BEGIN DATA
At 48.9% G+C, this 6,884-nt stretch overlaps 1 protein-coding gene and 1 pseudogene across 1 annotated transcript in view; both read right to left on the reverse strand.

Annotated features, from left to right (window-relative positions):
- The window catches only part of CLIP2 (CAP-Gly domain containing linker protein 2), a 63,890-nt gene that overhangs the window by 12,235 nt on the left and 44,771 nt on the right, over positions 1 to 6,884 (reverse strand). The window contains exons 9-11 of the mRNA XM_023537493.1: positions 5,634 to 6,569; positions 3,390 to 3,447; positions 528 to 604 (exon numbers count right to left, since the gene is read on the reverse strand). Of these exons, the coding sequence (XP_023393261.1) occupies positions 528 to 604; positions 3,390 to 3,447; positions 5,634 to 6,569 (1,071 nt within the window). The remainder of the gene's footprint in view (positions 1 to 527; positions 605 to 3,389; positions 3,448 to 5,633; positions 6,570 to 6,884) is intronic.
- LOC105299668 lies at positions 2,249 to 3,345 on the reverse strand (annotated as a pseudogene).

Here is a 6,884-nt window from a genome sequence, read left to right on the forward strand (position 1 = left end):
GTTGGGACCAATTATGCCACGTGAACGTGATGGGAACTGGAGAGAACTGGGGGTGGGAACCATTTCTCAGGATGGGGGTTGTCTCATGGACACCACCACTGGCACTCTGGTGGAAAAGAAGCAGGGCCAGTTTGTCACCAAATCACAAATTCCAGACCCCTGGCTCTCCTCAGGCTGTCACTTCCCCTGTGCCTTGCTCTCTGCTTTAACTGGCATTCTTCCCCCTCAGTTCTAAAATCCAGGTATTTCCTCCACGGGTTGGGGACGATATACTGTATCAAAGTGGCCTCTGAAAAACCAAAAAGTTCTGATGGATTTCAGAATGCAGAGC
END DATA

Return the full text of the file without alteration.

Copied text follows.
At 48.9% G+C, this 6,884-nt stretch overlaps 1 protein-coding gene and 1 pseudogene across 1 annotated transcript in view; both read right to left on the reverse strand.

Annotated features, from left to right (window-relative positions):
- The window catches only part of CLIP2 (CAP-Gly domain containing linker protein 2), a 63,890-nt gene that overhangs the window by 12,235 nt on the left and 44,771 nt on the right, over positions 1 to 6,884 (reverse strand). The window contains exons 9-11 of the mRNA XM_023537493.1: positions 5,634 to 6,569; positions 3,390 to 3,447; positions 528 to 604 (exon numbers count right to left, since the gene is read on the reverse strand). Of these exons, the coding sequence (XP_023393261.1) occupies positions 528 to 604; positions 3,390 to 3,447; positions 5,634 to 6,569 (1,071 nt within the window). The remainder of the gene's footprint in view (positions 1 to 527; positions 605 to 3,389; positions 3,448 to 5,633; positions 6,570 to 6,884) is intronic.
- LOC105299668 lies at positions 2,249 to 3,345 on the reverse strand (annotated as a pseudogene).

Here is a 6,884-nt window from a genome sequence, read left to right on the forward strand (position 1 = left end):
GTTGGGACCAATTATGCCACGTGAACGTGATGGGAACTGGAGAGAACTGGGGGTGGGAACCATTTCTCAGGATGGGGGTTGTCTCATGGACACCACCACTGGCACTCTGGTGGAAAAGAAGCAGGGCCAGTTTGTCACCAAATCACAAATTCCAGACCCCTGGCTCTCCTCAGGCTGTCACTTCCCCTGTGCCTTGCTCTCTGCTTTAACTGGCATTCTTCCCCCTCAGTTCTAAAATCCAGGTATTTCCTCCACGGGTTGGGGACGATATACTGTATCAAAGTGGCCTCTGAAAAACCAAAAAGTTCTGATGGATTTCAGAATGCAGAGC